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July 01, 2011

Limiting the use of personal leave accruals

Limiting the use of personal leave accruals
Johnston v ITT Aerospace/Communications, CA7, 272 F.3d 498

Sometimes an employee will challenge his or her employer's placing restrictions on the use of an employee's personal leave accruals. In the Johnston case, the Circuit Court of Appeals considered whether an employer's leave policy that distinguished between granting paid leave in connection with an individual's responding to a court order and the employee's filing a lawsuit on his or her own behalf, was lawful.

Kevin M. Johnston, an employee of ITT Aerospace/Communications Division of ITT Industries, Inc., challenged the company's attendance policy, which contains an exception for absences that are due to the employee's being ordered by a court “to appear as a witness (not a party).” The issue was raised as part of Johnston's Title VII law suit against ITT after he was assessed two unexcused absences for days on which he attended a preliminary pretrial conference, and gave his deposition, in the Title VII action that he filed against ITT.

The Circuit Court concluded that “[t]here is nothing unlawful about a leave policy that distinguishes between leave that is due to a court order and leave to enable an employee to engage in private business, including the filing of lawsuits.”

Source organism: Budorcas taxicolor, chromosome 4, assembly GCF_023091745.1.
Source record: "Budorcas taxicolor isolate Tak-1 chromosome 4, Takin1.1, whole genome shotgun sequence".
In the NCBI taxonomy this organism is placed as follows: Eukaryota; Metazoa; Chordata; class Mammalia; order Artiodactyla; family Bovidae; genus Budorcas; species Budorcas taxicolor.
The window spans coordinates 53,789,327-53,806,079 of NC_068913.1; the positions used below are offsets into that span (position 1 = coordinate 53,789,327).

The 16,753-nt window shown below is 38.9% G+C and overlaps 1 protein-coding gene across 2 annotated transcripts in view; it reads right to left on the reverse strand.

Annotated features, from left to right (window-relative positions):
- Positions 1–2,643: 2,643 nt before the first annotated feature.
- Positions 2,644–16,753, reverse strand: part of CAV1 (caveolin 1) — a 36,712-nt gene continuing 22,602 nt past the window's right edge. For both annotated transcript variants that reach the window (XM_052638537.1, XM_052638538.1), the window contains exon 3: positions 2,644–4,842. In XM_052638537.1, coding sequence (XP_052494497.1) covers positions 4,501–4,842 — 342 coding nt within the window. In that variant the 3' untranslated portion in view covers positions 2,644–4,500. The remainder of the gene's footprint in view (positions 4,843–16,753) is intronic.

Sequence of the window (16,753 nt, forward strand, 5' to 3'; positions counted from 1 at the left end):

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New York Public Personnel Law Blog Editor Harvey Randall served as Principal Attorney, New York State Department of Civil Service; Director of Personnel, SUNY Central Administration; Director of Research, Governor’s Office of Employee Relations; and Staff Judge Advocate General, New York Guard. Consistent with the Declaration of Principles jointly adopted by a Committee of the American Bar Association and a Committee of Publishers and Associations, the material posted to this blog is presented with the understanding that neither the publisher nor NYPPL and, or, its staff and contributors are providing legal advice to the reader and in the event legal or other expert assistance is needed, the reader is urged to seek such advice from a knowledgeable professional.
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